INSKEEP: The FBI director rarely sits down for an interview but met with NPR's Carrie Johnson, who is on the line. Carrie, good morning.

CARRIE JOHNSON, BYLINE: Good morning.

INSKEEP: So you were speaking with him in the wake of this attack in Georgia. What did he have to say about it?

JOHNSON: The FBI director said this whole incident was heartbreaking and that it hit close to home since he spent so much of his life in Atlanta. But for now in the investigation, the FBI has a limited role, Chris Wray says.

CHRISTOPHER WRAY: So we're actively involved but in a support role. And while the motive remains still under investigation, at the moment it does not appear that the motive was racially motivated. But I really would defer to the state and local investigation on that for now.

JOHNSON: And as we heard, Atlanta police say nothing is off the table when it comes to hate crimes charges yet. The director also told me the FBI has been warning about the threat of domestic terrorism for years now. Since he took office, the number of investigations into violent domestic extremists have more than doubled to more than 2,000 right now.

INSKEEP: Which I guess would include this massive investigation into the attack at the Capitol on January 6. Where does the investigation stand there?

JOHNSON: There have been hundreds of arrests so far, and they're on top of the 2,000 investigations the FBI already had. Chris Wray says nearly every one of the bureau's 56 field offices has an open investigation related to January 6 to give you a sense of the national sprawl. Some new people are likely to be charged. And the FBI director says they're working with state and local partners, so people could face new state charges as well. And also the federal government may add more serious charges against some defendants. As for the people who did planning and funding, Chris Wray says this.

WRAY: And in some of those instances, there have already been conspiracy charges, small, I would call them sort of small cells of individuals working together, coordinating their travel, et cetera. I don't think we've seen some national conspiracy, but we're going to keep digging.

INSKEEP: I feel obliged, Carrie Johnson, to just remind people of some of the basics here. A president can fire the FBI director. President Trump famously did fire an FBI director, but normally, the director is there for a decade, goes on through presidents. So this is a guy who was appointed by President Trump, still there under President Biden. What's he saying about his life under the previous president?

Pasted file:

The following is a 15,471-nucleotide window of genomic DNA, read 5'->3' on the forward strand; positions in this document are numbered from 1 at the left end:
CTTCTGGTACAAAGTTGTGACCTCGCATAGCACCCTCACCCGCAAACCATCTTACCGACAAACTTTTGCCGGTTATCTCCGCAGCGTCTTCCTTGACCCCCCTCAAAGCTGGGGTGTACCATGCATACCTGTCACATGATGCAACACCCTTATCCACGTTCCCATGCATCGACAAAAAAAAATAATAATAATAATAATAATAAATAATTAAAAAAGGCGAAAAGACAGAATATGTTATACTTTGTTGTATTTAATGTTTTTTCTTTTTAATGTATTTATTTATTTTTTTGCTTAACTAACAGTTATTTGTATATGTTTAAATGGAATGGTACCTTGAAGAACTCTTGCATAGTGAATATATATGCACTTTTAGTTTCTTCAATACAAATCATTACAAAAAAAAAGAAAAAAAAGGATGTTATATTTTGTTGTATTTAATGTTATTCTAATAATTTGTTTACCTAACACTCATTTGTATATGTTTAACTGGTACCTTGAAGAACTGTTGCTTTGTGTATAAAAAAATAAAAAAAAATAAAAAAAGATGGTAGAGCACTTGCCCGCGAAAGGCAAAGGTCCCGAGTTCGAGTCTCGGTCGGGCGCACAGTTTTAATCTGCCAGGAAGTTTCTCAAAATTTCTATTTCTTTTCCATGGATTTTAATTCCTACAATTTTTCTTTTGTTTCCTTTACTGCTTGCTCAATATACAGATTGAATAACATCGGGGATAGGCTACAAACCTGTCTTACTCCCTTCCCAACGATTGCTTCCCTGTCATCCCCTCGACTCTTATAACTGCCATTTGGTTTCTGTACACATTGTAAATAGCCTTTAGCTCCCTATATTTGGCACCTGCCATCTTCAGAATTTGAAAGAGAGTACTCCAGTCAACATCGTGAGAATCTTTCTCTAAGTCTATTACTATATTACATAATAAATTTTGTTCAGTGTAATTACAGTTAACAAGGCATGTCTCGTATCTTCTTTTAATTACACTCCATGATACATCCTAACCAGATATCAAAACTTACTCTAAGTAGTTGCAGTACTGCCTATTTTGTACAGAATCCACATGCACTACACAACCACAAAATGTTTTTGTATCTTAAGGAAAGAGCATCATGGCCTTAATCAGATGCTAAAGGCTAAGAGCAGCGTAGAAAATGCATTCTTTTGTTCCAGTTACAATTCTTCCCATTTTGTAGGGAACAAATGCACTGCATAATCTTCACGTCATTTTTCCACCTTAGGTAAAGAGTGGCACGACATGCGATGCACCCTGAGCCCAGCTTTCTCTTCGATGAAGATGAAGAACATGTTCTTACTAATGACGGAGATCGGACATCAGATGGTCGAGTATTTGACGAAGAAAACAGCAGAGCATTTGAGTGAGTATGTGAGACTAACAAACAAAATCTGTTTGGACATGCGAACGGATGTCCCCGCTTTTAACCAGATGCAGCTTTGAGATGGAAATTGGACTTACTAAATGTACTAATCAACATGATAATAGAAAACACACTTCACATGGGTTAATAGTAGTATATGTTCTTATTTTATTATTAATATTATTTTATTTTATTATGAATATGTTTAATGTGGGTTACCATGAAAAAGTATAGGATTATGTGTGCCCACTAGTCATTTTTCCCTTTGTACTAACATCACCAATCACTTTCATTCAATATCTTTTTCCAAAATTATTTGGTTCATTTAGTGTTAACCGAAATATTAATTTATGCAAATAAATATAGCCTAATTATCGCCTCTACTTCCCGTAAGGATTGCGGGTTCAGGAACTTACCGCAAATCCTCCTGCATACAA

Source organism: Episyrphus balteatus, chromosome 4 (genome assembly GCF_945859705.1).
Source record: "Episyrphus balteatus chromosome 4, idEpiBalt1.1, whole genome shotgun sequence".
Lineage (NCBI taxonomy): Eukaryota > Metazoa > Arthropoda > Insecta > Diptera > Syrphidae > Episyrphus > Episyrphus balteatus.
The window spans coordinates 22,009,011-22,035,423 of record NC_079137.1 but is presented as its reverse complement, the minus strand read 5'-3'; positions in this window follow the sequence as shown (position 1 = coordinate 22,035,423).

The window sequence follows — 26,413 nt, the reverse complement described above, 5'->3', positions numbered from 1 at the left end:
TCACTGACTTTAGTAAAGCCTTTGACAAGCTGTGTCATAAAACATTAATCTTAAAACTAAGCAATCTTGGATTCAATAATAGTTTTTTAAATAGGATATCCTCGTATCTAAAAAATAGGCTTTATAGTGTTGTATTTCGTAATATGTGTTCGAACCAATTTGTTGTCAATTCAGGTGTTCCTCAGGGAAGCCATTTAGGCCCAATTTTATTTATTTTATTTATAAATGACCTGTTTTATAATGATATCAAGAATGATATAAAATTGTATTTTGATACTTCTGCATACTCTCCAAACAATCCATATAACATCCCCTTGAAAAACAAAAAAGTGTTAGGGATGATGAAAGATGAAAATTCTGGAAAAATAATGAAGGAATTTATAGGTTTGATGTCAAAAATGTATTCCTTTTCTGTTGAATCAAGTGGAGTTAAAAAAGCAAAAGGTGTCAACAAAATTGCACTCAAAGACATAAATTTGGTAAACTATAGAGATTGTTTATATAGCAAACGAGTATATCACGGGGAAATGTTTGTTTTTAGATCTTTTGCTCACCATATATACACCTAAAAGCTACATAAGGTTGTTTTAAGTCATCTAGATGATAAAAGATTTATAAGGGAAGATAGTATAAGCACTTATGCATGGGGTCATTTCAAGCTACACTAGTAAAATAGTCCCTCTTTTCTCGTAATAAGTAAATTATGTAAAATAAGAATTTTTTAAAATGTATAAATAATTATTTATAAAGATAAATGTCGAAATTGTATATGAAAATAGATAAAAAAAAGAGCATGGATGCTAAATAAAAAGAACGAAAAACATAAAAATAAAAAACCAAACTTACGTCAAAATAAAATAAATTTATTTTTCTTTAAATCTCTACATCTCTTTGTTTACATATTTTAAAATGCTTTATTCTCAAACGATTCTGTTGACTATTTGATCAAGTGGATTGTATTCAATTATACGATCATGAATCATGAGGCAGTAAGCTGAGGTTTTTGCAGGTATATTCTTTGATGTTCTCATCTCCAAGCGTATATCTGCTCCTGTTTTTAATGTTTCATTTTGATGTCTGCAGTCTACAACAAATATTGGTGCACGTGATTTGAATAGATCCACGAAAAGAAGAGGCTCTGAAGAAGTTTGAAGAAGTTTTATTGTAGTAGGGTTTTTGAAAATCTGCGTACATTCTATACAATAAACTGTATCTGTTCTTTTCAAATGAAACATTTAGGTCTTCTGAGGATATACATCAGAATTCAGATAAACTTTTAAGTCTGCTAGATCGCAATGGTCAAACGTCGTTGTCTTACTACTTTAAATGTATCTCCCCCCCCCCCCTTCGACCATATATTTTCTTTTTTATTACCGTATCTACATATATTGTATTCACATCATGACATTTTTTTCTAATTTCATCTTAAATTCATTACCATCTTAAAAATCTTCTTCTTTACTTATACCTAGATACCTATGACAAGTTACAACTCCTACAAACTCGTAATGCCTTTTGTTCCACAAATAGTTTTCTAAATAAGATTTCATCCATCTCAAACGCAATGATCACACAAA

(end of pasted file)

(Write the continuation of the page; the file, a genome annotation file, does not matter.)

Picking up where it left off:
JOHNSON: Yeah. Well, you know, I tried to ask him about that. President Trump announced Chris Wray's nomination via Twitter, which was highly unorthodox. But Trump soured on Wray shortly after he was confirmed. Chris Wray said he didn't really engage with former President Trump's mean tweets. But when I asked him whether he had a resignation letter hidden somewhere during the Trump era, this is what he had to say.

WRAY: I guess all I would say is I'm a low-key guy. But nobody should mistake my demeanor for what my spine is made out of. And I made a commitment when I was nominated that I was going to do this job one way, by the book, and that's the way I've tried to approach it since day one. And that's the way I'm going to continue to approach it.

JOHNSON: And as you point out, Steve, Chris Wray has a new boss now, Attorney General Merrick Garland. They worked together before Oklahoma City bombing-related matters. Wray says he's really looking forward to working closely with Garland moving forward. And he told me so far, things are going, quote, "terrific" in that relationship.

INSKEEP: Carrie, thanks for that interview and for all your coverage, really appreciate it.

JOHNSON: My pleasure.

INSKEEP: That's NPR's Carrie Johnson.

And let's take note of one other story we're watching today. Diplomats from the United States and China are meeting in Anchorage, Alaska. We presume the main business is being done in private, but a brief photo opportunity at the start became a very public debate. In remarks there, Secretary of State Tony Blinken took the opportunity to express U.S. concerns with China's treatment of Uighurs out of Hong Kong, among other things. A leading Chinese diplomat said the U.S. should, quote, "change its image" and stop advancing its own democracy in the rest of the world. We'll have more on this story today on NPR and at npr.org. Transcript provided by NPR, Copyright NPR.